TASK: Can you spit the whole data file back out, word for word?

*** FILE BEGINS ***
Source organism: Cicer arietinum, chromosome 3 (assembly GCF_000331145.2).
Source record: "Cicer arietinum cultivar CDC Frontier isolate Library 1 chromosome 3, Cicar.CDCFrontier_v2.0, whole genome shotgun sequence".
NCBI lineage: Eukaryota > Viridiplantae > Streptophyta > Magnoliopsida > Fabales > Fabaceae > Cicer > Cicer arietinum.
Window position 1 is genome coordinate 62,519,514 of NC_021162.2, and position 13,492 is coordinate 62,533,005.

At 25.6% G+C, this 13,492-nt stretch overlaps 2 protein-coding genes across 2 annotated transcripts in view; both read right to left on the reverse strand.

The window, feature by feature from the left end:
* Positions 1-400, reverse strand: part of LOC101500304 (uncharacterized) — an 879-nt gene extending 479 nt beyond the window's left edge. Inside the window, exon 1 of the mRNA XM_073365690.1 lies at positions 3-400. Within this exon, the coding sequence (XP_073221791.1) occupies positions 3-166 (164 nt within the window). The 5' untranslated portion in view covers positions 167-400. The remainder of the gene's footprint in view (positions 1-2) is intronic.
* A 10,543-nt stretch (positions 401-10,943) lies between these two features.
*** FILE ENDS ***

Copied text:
Source organism: Cicer arietinum, chromosome 3 (assembly GCF_000331145.2).
Source record: "Cicer arietinum cultivar CDC Frontier isolate Library 1 chromosome 3, Cicar.CDCFrontier_v2.0, whole genome shotgun sequence".
NCBI lineage: Eukaryota > Viridiplantae > Streptophyta > Magnoliopsida > Fabales > Fabaceae > Cicer > Cicer arietinum.
Window position 1 is genome coordinate 62,519,514 of NC_021162.2, and position 13,492 is coordinate 62,533,005.

At 25.6% G+C, this 13,492-nt stretch overlaps 2 protein-coding genes across 2 annotated transcripts in view; both read right to left on the reverse strand.

The window, feature by feature from the left end:
* Positions 1-400, reverse strand: part of LOC101500304 (uncharacterized) — an 879-nt gene extending 479 nt beyond the window's left edge. Inside the window, exon 1 of the mRNA XM_073365690.1 lies at positions 3-400. Within this exon, the coding sequence (XP_073221791.1) occupies positions 3-166 (164 nt within the window). The 5' untranslated portion in view covers positions 167-400. The remainder of the gene's footprint in view (positions 1-2) is intronic.
* A 10,543-nt stretch (positions 401-10,943) lies between these two features.